By Dr Shireen Kassam and Rohini Bajekal, Plant-Based Health Professionals UK

Shireen Kassam Rohini

Recently, the plant-based health professionals updated their valuable resource – the Plant-Based Eatwell Guide. We were keen to find out more and so here Dr Shireen Kassam and Rohini Bajekal share the background behind creating the resource and how it can be used in practice.

Plant-based eating

Interest in plant-based diets continues to rise for reasons related to animal justice, human and planetary health. There is strong and consistent evidence that adopting a predominantly or exclusively plant-based diet will improve population health whilst supporting the food system to keep within planetary boundaries. In recognition of these facts many country-based guidelines are considering sustainability within their guidance and as a consequence recommending that citizens drastically reduce their reliance on animal-sourced foods, instead centring their diets around fruit, vegetables whole grains, beans, nuts and seeds. One of the most progressive country-based guidelines is from Canada. Its 2019 update clearly recommends a predominantly plant-based diet (87.5% of energy intake) with at least half of protein intake from plant sources and dairy has been removed as a food group. Similarly, 2021 guidelines from Denmark clearly state, ‘Eat plant-rich’.

Recommendations supporting plant-based diets

Over the last two years, there has been recommendations for UK citizens to also favour a more plant-based diet with the National Food Strategy report recommending a rather conservative 30% reduction in meat consumption whilst increasing fruit, vegetable and fibre intake. Similarly, policy documents from the UK Government titled ‘All Our Health: personalised care and population health’ encourage health professionals to support citizens to adopt sustainable plant-rich diets and clearly state that a 100% plant based diet is nutritionally adequate and can support healthy living.

Whilst the UK’s Eatwell guide from 2016 is two-thirds plant-based with recommendations to choose protein from beans more frequently than meat, there is little specific information provided for those who may want to follow a 100% plant-based or vegan diet.

The new guide

At Plant-Based Health Professionals UK we provide education and advocacy on healthy plant-based diets for both human and planetary health. We encourage people to adopt a 100% plant-based diet, whilst recognising that any steps taken towards incorporating more plant-based foods into the diet is going to be beneficial. With this in mind, we have adapted the Eatwell Guide to one that is fully plant-based and incorporates specific information relevant to those who are not consuming any animal-derived foods. This includes information on nutrients that tend to be of lower abundance in a plant-based diet, including iodine, vitamin D and omega-3 fats and clear guidance on the need to supplement vitamin B12. We have followed the established format of the original Eatwell guide to make it easily recognisable and useable. We have added specific sections on incorporating herbs, spices, and fermented foods, choosing fortified dairy alternatives, information on supplements, healthy plant sources of fats and the need to minimise foods high in salt, sugar and saturated fat. We also highlight knowledge on the benefits of a plant-based diet for both human and planetary health. In addition to this guide, we have numerous free factsheets on our website on topics relevant to plant-based nutrition and the prevention and management of chronic conditions such as type 2 diabetes and heart disease.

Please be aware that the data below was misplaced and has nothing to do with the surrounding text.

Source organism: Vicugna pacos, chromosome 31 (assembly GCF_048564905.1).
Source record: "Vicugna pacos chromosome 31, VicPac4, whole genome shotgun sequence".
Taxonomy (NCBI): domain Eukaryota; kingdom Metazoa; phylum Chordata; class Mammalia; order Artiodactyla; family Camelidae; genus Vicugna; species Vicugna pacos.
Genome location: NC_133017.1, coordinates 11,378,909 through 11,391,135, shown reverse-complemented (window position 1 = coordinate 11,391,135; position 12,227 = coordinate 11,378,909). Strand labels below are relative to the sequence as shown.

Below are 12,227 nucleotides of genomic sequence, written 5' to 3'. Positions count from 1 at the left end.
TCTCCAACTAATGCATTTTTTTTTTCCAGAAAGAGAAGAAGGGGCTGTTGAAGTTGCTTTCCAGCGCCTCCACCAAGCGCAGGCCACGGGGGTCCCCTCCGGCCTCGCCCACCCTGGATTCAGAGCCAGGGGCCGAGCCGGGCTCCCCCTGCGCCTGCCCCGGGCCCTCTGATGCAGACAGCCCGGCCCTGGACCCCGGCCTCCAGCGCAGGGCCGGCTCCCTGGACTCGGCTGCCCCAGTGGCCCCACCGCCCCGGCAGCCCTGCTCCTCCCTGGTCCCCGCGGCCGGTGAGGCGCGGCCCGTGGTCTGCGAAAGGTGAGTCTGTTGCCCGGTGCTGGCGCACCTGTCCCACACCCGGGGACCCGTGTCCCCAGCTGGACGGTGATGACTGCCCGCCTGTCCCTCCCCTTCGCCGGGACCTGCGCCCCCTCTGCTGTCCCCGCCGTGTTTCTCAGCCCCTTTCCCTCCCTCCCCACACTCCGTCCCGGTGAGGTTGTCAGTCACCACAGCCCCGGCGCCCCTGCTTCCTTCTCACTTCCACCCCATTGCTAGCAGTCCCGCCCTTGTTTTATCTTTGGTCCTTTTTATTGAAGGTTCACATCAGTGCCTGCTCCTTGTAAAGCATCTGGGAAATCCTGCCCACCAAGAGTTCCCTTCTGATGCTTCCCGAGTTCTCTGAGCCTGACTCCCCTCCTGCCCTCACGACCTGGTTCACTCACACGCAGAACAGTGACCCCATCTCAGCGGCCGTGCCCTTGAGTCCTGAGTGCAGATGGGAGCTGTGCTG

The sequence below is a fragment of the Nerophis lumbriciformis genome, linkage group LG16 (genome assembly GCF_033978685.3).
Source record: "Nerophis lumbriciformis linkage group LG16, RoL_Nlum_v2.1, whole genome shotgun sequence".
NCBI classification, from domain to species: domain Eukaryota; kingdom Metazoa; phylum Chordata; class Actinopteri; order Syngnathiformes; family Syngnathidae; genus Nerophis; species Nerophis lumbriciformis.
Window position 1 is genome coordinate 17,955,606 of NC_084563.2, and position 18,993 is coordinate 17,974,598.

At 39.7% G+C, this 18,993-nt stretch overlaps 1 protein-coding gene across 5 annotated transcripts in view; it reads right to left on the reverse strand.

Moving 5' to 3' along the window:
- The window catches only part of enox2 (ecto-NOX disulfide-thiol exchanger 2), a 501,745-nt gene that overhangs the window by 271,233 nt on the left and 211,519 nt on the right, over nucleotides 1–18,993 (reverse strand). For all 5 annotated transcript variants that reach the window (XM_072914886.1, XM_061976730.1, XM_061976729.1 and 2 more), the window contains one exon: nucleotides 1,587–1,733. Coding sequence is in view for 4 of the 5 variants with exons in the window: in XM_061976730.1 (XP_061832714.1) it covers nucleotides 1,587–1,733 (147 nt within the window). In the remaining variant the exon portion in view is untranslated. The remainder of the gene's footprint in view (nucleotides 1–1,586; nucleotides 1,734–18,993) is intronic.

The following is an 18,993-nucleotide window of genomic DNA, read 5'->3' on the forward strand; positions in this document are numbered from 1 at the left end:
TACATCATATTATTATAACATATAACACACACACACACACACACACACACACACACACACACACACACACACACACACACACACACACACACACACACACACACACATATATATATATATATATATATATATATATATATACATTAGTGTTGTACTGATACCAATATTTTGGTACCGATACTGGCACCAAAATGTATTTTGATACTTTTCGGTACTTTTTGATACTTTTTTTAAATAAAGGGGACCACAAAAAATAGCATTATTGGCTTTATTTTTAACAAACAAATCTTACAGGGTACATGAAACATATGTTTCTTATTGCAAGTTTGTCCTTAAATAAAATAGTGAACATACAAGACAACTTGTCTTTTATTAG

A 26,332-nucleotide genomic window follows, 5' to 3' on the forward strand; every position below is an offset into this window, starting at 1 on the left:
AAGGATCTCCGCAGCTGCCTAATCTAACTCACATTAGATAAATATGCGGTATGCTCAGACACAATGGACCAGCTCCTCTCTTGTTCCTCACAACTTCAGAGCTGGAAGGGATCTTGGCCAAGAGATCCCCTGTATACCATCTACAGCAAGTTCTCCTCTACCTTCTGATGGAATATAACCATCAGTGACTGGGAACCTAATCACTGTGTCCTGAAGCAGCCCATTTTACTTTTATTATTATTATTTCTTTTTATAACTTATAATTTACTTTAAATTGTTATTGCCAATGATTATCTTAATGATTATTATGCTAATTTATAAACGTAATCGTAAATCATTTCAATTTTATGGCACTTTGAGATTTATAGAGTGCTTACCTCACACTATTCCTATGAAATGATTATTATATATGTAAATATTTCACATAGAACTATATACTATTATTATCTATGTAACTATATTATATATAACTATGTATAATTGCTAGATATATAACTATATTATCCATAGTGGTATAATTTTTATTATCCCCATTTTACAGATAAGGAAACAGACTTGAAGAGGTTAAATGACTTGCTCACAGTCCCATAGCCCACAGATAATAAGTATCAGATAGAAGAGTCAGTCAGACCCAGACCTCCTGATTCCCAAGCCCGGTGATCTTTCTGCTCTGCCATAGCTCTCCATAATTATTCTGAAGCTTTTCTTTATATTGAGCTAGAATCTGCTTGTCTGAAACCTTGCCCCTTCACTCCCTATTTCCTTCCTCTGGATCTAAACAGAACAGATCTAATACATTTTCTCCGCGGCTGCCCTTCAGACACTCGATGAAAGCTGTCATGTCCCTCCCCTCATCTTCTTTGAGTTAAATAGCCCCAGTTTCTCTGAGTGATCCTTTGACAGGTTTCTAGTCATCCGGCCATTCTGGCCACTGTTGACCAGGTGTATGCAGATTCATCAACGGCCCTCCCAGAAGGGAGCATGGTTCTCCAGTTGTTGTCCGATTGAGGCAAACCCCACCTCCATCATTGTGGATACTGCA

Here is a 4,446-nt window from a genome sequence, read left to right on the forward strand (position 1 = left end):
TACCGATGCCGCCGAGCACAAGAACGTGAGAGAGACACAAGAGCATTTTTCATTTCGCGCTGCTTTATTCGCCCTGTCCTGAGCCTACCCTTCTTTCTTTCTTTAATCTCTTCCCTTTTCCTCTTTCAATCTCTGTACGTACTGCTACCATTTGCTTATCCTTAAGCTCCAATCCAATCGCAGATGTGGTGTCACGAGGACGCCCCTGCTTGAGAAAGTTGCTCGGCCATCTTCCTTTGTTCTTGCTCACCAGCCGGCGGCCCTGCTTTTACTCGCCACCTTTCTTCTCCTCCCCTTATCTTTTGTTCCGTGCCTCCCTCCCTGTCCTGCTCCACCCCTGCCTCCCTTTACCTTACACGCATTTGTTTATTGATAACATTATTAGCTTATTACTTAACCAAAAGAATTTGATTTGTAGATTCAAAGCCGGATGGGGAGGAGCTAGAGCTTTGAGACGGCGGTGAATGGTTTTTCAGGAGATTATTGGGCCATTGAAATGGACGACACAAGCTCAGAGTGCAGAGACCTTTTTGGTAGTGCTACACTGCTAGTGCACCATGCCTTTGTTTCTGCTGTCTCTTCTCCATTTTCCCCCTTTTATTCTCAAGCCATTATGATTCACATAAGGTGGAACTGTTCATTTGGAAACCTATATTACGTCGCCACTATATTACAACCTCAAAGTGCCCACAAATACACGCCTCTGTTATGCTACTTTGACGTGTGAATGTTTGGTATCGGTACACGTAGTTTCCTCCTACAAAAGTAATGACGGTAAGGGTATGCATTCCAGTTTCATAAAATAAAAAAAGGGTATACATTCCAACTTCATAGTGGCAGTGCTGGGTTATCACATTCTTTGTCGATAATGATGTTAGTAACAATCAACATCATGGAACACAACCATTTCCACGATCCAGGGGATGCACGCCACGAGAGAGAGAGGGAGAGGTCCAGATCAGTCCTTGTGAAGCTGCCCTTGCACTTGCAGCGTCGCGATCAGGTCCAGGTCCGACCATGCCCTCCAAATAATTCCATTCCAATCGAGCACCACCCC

The plant-based eatwell guide

Download the full PDF guide. 

Also available is an A3 wallchart of the guide.

To summarise…

We hope that this provides a useful resource for those who are trying to make healthier and compassionate choices for themselves, their families and for the future of the planet. Plant-based diets are not only nutritious but can be delicious, varied, affordable and are adaptable to all traditional and cultural diet patterns.

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